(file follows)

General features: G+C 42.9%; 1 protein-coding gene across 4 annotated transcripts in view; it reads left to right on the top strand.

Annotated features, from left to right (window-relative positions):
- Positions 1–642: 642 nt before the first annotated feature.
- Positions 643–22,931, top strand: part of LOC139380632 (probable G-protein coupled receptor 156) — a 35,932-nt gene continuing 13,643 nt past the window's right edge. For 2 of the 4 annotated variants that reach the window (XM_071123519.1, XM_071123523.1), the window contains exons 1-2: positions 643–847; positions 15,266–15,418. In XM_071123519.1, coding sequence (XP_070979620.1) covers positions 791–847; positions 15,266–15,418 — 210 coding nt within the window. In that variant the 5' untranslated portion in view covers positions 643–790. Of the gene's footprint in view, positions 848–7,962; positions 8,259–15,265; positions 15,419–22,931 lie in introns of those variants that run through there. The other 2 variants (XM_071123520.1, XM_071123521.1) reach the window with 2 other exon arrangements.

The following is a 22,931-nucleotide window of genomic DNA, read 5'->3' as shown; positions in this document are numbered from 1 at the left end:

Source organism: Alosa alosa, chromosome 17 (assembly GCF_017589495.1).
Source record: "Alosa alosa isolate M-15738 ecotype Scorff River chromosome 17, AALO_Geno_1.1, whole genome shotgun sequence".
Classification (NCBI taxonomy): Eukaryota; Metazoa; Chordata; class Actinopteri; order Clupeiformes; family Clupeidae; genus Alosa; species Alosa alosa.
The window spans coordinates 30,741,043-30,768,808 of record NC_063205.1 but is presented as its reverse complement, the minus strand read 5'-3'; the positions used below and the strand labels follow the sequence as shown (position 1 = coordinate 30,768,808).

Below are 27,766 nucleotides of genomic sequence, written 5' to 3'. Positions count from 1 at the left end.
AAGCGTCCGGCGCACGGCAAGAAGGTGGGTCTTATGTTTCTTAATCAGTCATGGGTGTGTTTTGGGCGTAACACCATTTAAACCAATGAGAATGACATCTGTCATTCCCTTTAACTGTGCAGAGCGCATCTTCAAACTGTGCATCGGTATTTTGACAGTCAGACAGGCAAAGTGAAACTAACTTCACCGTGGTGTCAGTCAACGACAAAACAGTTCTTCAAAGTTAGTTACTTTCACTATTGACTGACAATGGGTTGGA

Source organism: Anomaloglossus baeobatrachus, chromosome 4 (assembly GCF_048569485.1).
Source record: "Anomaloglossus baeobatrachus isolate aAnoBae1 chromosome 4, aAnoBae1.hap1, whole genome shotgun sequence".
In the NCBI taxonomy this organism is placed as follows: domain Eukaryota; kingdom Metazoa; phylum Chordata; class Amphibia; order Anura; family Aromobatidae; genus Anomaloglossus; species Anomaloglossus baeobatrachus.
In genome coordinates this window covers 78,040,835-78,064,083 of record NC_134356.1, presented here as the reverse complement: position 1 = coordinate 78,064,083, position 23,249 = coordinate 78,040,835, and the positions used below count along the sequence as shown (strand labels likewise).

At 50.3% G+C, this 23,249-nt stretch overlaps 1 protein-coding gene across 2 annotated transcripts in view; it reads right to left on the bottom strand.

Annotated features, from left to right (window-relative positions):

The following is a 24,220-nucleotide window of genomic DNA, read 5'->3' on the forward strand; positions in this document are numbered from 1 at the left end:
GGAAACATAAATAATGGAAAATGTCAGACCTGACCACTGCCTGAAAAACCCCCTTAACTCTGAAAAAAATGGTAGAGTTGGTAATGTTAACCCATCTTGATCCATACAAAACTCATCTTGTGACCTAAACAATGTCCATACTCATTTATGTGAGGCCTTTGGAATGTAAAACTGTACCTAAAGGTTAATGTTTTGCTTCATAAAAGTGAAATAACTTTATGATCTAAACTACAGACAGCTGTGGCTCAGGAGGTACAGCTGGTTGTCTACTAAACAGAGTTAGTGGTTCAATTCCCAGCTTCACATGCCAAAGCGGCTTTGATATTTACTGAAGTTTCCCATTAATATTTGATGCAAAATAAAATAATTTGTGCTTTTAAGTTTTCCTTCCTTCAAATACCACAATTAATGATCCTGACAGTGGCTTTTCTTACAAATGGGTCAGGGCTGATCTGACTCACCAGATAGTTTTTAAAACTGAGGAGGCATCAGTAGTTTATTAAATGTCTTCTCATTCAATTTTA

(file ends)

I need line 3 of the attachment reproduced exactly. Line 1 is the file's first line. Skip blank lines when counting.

- Positions 1–642: 642 nt before the first annotated feature.